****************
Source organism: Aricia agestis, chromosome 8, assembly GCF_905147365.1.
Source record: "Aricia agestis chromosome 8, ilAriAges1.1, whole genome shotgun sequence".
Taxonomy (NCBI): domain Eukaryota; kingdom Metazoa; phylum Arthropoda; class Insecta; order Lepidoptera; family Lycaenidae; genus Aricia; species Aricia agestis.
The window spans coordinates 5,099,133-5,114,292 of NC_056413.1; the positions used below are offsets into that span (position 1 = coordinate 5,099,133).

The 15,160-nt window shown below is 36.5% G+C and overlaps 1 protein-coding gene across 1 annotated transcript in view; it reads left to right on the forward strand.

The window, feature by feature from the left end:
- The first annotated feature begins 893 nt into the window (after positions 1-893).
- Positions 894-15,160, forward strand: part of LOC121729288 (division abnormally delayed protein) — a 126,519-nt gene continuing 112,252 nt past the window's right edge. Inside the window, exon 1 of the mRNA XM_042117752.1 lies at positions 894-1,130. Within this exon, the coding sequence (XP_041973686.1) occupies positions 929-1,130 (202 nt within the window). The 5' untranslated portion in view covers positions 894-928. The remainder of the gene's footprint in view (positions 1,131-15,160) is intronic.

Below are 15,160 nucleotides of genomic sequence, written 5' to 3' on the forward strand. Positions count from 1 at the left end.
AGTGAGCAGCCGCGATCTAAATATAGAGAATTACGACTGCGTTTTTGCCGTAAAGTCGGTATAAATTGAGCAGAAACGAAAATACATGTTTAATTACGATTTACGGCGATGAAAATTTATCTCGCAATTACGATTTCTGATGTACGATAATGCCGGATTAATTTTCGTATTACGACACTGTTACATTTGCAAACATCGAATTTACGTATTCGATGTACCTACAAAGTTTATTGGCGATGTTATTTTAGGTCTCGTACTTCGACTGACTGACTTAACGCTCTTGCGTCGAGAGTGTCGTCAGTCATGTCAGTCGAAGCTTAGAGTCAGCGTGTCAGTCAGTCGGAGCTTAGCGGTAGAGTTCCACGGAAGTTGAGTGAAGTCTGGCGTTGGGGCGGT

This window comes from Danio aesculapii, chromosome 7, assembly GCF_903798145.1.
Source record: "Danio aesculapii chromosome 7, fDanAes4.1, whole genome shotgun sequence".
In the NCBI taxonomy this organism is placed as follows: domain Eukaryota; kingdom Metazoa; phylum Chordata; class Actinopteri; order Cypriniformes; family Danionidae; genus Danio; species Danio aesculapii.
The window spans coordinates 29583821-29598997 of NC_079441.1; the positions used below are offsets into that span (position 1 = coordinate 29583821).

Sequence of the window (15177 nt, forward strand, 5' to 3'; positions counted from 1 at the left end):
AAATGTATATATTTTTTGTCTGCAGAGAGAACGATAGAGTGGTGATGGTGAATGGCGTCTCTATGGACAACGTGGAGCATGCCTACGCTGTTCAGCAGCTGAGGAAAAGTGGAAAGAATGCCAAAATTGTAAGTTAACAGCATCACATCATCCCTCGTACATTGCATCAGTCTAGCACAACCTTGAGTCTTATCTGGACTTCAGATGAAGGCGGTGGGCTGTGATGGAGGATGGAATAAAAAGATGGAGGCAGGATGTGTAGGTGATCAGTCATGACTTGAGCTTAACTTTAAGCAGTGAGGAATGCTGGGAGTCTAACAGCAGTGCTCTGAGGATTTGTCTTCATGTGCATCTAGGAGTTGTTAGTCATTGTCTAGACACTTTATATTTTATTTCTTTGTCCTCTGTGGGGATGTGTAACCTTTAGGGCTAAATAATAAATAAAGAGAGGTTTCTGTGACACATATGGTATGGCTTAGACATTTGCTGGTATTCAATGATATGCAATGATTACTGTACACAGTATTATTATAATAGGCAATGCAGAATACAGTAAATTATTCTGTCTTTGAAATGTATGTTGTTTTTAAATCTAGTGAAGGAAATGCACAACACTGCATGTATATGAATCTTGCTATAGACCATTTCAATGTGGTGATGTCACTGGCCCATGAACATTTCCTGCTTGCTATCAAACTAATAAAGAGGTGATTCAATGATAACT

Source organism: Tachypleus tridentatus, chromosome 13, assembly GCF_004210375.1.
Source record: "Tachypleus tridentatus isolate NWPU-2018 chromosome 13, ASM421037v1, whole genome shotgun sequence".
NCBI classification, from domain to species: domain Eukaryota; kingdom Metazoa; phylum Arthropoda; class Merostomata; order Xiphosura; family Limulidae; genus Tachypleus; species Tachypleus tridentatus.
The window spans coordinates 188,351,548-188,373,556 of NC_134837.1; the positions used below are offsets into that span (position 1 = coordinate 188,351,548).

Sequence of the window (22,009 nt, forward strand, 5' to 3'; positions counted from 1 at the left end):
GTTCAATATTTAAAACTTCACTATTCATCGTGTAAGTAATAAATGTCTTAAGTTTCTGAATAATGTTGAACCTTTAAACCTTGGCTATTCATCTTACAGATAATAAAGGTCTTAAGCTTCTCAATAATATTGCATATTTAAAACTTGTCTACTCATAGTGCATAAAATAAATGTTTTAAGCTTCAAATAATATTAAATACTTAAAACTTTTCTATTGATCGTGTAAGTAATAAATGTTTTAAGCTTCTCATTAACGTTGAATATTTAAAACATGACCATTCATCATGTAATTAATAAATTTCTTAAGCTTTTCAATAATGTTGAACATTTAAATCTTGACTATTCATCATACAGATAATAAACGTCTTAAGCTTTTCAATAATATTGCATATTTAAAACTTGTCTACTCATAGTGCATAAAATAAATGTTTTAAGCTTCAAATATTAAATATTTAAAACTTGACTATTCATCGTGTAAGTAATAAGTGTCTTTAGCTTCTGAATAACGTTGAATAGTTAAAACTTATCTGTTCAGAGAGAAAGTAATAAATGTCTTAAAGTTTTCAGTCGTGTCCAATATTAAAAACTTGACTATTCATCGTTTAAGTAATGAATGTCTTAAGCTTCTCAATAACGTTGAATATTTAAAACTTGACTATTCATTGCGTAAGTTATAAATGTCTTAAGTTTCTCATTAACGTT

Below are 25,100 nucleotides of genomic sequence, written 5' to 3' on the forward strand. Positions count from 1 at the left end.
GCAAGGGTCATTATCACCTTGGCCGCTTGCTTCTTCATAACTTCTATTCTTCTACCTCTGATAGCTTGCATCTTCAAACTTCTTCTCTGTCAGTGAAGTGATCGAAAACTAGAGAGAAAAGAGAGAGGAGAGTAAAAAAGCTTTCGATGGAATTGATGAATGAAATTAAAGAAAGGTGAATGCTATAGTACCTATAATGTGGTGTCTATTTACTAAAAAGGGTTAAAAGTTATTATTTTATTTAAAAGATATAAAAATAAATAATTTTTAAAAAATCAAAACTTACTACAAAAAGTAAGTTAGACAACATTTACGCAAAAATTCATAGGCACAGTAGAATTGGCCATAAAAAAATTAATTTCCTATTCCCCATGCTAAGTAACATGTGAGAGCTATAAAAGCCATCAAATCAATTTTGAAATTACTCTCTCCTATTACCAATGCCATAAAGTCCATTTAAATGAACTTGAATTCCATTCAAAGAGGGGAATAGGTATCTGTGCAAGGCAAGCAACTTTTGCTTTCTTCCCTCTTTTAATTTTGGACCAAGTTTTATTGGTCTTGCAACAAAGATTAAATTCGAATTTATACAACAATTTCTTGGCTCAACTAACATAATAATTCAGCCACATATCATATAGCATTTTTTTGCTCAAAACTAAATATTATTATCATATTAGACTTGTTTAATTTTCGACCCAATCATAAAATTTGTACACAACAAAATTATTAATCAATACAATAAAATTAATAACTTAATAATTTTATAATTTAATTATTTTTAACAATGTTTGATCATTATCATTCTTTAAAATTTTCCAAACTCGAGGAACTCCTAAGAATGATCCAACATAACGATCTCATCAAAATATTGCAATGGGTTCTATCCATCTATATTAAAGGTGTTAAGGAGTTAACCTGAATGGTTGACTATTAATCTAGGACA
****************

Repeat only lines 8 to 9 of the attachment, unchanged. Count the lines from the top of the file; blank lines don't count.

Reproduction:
- Positions 894-15,160, forward strand: part of LOC121729288 (division abnormally delayed protein) — a 126,519-nt gene continuing 112,252 nt past the window's right edge. Inside the window, exon 1 of the mRNA XM_042117752.1 lies at positions 894-1,130. Within this exon, the coding sequence (XP_041973686.1) occupies positions 929-1,130 (202 nt within the window). The 5' untranslated portion in view covers positions 894-928. The remainder of the gene's footprint in view (positions 1,131-15,160) is intronic.

Below are 15,160 nucleotides of genomic sequence, written 5' to 3' on the forward strand. Positions count from 1 at the left end.